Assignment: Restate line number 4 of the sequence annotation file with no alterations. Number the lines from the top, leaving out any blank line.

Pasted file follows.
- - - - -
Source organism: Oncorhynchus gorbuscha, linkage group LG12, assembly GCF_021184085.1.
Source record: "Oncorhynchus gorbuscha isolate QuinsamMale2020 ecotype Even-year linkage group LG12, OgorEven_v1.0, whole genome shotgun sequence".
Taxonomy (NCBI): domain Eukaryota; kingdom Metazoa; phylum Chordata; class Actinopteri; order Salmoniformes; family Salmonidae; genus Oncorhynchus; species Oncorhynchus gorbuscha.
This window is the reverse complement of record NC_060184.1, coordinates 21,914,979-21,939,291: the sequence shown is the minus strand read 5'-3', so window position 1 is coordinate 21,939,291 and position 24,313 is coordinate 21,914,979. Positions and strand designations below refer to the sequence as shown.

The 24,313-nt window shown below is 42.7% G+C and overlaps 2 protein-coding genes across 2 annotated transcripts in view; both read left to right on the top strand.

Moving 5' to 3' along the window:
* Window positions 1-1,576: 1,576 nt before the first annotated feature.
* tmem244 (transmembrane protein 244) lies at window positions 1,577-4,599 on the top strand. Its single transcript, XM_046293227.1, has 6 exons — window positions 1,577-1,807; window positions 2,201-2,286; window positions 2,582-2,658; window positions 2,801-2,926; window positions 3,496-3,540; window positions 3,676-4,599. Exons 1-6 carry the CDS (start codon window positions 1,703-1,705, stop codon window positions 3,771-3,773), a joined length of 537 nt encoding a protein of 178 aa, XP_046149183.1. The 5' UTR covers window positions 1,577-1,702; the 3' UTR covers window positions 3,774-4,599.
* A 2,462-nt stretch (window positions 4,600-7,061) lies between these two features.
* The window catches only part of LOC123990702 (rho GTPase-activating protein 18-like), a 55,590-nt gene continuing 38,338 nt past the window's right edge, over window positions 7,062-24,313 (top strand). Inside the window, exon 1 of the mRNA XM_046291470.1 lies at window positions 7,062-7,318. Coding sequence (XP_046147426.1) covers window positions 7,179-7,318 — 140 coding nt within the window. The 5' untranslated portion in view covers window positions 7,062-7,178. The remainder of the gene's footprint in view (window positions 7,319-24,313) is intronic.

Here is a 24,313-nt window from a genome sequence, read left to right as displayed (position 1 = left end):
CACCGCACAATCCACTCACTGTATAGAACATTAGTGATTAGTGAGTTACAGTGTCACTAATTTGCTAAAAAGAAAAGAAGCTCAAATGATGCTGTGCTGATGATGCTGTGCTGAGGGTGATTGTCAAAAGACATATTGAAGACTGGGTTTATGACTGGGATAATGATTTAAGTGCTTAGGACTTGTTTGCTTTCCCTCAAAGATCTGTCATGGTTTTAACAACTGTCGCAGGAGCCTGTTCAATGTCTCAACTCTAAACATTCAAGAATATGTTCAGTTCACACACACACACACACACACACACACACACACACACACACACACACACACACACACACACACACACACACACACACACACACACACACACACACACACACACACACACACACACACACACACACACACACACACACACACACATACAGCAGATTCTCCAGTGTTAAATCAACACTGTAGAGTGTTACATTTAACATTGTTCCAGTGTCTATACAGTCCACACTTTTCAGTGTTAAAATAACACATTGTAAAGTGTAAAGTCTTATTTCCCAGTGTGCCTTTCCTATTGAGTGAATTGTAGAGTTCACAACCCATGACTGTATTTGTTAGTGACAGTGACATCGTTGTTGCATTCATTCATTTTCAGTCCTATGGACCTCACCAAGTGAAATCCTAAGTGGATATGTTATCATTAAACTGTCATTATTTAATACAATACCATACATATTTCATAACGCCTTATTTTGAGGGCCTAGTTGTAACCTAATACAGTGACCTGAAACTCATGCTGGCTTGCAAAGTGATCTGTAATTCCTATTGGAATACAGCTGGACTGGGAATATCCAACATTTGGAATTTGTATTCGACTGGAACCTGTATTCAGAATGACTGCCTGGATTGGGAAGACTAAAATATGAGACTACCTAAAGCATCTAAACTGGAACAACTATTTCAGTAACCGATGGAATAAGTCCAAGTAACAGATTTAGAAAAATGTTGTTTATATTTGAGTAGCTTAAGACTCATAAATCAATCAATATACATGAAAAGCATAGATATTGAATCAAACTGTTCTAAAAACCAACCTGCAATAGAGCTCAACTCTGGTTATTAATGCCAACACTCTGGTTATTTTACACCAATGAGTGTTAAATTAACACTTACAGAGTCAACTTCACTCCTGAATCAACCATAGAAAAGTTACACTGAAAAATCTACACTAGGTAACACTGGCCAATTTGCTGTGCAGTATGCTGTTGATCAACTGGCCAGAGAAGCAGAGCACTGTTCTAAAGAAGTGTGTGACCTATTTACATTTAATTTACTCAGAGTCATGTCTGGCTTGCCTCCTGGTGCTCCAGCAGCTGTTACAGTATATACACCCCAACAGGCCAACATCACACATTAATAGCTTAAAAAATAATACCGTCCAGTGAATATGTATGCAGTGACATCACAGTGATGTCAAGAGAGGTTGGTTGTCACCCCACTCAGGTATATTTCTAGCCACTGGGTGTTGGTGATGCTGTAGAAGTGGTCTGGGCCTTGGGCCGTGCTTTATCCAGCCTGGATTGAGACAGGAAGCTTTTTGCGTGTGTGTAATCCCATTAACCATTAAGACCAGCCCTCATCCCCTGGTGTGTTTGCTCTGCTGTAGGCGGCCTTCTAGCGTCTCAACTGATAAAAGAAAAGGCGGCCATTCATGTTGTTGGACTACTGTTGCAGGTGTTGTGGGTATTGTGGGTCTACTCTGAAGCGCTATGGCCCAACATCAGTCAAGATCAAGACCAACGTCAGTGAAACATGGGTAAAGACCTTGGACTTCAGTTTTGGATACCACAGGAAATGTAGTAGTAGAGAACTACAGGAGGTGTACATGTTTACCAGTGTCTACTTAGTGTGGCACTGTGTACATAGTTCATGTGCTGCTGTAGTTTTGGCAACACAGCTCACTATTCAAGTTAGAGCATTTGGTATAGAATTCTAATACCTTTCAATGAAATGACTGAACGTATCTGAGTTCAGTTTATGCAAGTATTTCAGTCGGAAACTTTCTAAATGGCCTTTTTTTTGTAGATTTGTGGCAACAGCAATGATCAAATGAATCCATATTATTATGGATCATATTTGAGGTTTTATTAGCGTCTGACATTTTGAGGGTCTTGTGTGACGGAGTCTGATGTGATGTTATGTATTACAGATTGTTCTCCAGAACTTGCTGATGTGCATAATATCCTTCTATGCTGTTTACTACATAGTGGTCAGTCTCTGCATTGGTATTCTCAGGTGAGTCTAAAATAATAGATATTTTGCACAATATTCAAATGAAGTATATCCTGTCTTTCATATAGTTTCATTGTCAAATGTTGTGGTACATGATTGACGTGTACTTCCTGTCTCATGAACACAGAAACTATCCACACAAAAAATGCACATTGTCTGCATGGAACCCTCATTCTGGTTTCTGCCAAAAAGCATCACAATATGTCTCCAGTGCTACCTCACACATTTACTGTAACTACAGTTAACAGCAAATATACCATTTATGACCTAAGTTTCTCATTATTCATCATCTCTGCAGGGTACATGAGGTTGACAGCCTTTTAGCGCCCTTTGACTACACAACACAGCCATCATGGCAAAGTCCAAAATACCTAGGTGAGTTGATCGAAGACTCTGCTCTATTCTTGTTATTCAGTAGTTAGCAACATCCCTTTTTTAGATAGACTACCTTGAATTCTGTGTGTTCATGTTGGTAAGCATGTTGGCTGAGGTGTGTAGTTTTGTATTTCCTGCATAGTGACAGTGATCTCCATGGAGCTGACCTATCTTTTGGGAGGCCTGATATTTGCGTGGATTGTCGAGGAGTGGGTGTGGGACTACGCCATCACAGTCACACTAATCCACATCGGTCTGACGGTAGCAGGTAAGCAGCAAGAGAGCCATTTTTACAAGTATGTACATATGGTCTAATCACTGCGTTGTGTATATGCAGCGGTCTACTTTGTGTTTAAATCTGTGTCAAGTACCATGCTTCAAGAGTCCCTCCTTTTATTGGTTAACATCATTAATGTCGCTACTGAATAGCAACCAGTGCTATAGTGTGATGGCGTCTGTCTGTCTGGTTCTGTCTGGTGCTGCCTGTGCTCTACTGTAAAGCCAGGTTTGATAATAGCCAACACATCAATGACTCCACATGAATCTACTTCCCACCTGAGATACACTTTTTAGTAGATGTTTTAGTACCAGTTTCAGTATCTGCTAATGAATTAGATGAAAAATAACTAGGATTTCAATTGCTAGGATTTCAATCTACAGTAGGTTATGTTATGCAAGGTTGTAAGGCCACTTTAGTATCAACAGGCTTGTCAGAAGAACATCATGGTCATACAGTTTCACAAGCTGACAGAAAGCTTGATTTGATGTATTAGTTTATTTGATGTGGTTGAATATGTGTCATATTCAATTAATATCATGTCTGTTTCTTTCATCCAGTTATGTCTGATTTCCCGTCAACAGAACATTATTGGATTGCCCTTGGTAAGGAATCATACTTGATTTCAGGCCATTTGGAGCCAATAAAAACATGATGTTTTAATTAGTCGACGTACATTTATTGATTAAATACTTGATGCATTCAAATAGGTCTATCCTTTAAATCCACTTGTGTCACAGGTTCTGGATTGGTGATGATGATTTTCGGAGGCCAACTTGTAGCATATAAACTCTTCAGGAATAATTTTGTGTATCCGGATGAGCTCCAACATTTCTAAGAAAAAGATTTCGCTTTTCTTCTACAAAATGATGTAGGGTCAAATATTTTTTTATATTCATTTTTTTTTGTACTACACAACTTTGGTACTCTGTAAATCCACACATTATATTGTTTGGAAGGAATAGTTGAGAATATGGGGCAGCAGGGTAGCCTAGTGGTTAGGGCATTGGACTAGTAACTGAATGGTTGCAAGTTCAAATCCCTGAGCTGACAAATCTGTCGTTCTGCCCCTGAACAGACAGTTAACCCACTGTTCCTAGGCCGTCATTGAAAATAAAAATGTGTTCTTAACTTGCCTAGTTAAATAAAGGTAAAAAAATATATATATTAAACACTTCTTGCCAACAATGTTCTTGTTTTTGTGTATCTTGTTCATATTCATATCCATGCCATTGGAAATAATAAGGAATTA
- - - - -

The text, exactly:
This window is the reverse complement of record NC_060184.1, coordinates 21,914,979-21,939,291: the sequence shown is the minus strand read 5'-3', so window position 1 is coordinate 21,939,291 and position 24,313 is coordinate 21,914,979. Positions and strand designations below refer to the sequence as shown.